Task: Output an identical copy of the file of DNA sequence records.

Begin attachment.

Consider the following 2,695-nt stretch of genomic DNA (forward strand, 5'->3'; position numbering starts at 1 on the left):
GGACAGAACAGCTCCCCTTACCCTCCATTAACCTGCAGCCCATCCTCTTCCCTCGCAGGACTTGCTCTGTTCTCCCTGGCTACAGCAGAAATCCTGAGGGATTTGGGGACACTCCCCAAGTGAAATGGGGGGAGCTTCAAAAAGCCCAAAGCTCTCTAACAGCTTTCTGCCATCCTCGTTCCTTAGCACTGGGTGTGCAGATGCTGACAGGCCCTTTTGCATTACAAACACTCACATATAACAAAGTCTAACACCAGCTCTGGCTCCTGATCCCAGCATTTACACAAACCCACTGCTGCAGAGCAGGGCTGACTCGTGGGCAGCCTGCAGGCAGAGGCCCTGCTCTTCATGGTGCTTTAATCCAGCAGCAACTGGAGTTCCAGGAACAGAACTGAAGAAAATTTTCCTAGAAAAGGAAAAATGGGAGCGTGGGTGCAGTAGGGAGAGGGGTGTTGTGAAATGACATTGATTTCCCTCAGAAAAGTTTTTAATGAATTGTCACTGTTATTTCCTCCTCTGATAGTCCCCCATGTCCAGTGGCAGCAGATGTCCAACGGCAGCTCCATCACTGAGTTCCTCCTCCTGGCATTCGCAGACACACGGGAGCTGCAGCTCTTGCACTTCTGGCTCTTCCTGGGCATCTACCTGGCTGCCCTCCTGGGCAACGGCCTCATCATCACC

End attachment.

Consider the following 2,695-nt stretch of genomic DNA (forward strand, 5'->3'; position numbering starts at 1 on the left):
GGACAGAACAGCTCCCCTTACCCTCCATTAACCTGCAGCCCATCCTCTTCCCTCGCAGGACTTGCTCTGTTCTCCCTGGCTACAGCAGAAATCCTGAGGGATTTGGGGACACTCCCCAAGTGAAATGGGGGGAGCTTCAAAAAGCCCAAAGCTCTCTAACAGCTTTCTGCCATCCTCGTTCCTTAGCACTGGGTGTGCAGATGCTGACAGGCCCTTTTGCATTACAAACACTCACATATAACAAAGTCTAACACCAGCTCTGGCTCCTGATCCCAGCATTTACACAAACCCACTGCTGCAGAGCAGGGCTGACTCGTGGGCAGCCTGCAGGCAGAGGCCCTGCTCTTCATGGTGCTTTAATCCAGCAGCAACTGGAGTTCCAGGAACAGAACTGAAGAAAATTTTCCTAGAAAAGGAAAAATGGGAGCGTGGGTGCAGTAGGGAGAGGGGTGTTGTGAAATGACATTGATTTCCCTCAGAAAAGTTTTTAATGAATTGTCACTGTTATTTCCTCCTCTGATAGTCCCCCATGTCCAGTGGCAGCAGATGTCCAACGGCAGCTCCATCACTGAGTTCCTCCTCCTGGCATTCGCAGACACACGGGAGCTGCAGCTCTTGCACTTCTGGCTCTTCCTGGGCATCTACCTGGCTGCCCTCCTGGGCAACGGCCTCATCATCACC